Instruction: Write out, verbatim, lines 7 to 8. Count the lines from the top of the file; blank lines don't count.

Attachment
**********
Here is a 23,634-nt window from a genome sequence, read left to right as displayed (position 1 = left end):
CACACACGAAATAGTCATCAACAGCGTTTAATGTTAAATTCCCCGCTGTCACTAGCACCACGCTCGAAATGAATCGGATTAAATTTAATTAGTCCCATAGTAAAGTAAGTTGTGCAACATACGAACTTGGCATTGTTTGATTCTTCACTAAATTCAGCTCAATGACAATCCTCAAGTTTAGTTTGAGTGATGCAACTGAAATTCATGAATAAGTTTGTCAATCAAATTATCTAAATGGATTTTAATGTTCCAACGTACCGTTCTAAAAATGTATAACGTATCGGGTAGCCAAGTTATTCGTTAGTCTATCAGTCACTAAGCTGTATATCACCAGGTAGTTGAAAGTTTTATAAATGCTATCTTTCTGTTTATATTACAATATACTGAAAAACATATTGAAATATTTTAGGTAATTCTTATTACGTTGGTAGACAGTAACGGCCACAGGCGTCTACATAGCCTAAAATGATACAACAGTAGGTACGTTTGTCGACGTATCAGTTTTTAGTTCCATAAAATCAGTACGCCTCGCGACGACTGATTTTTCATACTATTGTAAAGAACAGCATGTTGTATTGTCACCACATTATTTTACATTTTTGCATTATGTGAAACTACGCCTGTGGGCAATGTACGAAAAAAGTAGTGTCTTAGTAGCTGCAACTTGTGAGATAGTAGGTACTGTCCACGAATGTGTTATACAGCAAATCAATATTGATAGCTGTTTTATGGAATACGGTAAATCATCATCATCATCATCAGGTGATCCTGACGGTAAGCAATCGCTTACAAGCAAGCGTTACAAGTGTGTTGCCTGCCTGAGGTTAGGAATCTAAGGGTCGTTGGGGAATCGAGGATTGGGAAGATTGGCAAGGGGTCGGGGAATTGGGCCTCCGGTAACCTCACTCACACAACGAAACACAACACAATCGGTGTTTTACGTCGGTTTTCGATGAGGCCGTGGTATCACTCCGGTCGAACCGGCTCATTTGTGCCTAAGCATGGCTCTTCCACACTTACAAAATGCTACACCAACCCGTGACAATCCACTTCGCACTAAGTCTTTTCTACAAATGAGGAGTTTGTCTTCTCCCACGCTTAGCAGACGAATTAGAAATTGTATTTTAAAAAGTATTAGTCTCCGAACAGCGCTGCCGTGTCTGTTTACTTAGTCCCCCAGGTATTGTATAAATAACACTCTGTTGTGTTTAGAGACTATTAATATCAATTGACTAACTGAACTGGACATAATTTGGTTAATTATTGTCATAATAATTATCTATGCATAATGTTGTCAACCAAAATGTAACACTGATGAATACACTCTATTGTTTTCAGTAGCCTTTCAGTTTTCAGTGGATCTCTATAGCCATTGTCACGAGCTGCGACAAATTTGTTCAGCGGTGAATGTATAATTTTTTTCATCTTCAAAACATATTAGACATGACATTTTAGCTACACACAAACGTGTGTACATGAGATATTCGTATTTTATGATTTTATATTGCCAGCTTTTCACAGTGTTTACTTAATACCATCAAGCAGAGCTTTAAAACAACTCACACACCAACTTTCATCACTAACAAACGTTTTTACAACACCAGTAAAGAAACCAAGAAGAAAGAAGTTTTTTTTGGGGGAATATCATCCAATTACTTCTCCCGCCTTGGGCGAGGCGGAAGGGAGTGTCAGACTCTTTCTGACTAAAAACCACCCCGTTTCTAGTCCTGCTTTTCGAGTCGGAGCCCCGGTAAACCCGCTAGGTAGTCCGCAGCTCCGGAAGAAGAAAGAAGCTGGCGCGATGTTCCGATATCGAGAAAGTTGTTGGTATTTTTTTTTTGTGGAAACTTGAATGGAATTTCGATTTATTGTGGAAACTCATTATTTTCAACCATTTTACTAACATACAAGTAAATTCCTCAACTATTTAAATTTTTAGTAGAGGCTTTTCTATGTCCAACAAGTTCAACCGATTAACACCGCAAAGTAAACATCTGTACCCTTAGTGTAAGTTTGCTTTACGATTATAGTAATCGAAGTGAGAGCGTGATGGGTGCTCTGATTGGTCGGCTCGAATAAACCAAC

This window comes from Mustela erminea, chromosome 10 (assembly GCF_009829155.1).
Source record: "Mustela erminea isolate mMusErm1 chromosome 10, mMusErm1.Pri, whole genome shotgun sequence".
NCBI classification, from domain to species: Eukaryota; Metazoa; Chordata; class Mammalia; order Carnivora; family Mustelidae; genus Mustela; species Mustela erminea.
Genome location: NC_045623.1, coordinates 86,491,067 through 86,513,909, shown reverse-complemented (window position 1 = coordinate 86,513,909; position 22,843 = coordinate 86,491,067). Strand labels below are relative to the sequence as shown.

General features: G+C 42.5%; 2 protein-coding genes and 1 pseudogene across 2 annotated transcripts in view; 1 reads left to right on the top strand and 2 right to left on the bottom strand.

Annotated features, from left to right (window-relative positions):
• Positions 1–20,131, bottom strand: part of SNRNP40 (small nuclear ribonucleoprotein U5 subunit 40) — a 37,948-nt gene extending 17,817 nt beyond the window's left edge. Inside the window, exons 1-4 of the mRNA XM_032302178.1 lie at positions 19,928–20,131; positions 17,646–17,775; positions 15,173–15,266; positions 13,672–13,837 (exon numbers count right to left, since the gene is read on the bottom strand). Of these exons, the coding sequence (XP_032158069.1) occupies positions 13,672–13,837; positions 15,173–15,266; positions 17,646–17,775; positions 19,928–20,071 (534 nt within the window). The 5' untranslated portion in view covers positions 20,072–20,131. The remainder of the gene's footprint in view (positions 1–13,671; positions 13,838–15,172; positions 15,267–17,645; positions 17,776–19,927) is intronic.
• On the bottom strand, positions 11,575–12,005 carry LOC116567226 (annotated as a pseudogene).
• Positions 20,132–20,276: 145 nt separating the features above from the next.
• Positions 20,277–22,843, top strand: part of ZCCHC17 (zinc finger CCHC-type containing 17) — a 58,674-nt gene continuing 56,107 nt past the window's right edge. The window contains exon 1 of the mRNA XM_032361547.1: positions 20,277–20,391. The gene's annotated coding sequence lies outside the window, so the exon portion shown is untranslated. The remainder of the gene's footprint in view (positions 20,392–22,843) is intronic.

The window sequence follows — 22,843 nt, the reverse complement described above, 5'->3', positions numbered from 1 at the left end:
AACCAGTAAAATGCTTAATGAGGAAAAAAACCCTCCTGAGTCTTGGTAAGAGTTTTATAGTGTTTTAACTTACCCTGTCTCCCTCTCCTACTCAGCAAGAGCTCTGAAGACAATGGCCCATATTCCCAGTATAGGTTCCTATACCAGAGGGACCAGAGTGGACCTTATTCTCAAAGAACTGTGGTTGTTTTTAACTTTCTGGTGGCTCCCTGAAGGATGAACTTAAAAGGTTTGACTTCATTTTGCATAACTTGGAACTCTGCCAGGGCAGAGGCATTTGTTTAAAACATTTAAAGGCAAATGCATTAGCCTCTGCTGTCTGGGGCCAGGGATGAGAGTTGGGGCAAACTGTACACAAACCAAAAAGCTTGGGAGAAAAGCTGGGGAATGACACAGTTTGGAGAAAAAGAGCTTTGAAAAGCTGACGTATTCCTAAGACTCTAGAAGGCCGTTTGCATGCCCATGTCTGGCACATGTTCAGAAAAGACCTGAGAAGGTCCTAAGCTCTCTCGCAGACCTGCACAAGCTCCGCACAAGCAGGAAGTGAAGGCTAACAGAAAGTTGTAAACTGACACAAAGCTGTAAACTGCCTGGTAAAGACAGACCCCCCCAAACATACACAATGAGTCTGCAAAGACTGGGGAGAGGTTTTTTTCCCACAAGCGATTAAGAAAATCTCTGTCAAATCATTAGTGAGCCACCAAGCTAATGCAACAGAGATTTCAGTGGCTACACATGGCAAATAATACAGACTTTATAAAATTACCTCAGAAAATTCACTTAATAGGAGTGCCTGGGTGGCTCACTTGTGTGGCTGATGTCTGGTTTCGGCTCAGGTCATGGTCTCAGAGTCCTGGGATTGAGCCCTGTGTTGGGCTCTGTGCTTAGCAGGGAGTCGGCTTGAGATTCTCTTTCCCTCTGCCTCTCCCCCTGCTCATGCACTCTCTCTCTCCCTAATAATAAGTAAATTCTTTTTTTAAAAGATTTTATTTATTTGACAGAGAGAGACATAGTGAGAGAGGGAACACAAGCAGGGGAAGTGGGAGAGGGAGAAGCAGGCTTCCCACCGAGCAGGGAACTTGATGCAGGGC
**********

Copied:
General features: G+C 42.5%; 2 protein-coding genes and 1 pseudogene across 2 annotated transcripts in view; 1 reads left to right on the top strand and 2 right to left on the bottom strand.

Annotated features, from left to right (window-relative positions):